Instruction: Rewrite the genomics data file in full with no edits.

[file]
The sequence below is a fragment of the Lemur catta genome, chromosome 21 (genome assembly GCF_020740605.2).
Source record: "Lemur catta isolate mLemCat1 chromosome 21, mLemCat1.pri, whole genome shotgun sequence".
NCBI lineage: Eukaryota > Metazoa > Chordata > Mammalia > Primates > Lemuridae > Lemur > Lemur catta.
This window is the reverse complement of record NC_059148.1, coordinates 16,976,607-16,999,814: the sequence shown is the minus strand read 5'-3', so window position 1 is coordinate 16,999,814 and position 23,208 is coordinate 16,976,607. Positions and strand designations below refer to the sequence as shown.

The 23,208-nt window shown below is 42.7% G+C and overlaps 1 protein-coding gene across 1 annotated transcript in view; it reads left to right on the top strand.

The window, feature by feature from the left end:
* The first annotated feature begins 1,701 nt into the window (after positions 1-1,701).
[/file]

The sequence below is a fragment of the Lemur catta genome, chromosome 21 (genome assembly GCF_020740605.2).
Source record: "Lemur catta isolate mLemCat1 chromosome 21, mLemCat1.pri, whole genome shotgun sequence".
NCBI lineage: Eukaryota > Metazoa > Chordata > Mammalia > Primates > Lemuridae > Lemur > Lemur catta.
This window is the reverse complement of record NC_059148.1, coordinates 16,976,607-16,999,814: the sequence shown is the minus strand read 5'-3', so window position 1 is coordinate 16,999,814 and position 23,208 is coordinate 16,976,607. Positions and strand designations below refer to the sequence as shown.

The 23,208-nt window shown below is 42.7% G+C and overlaps 1 protein-coding gene across 1 annotated transcript in view; it reads left to right on the top strand.

The window, feature by feature from the left end:
* The first annotated feature begins 1,701 nt into the window (after positions 1-1,701).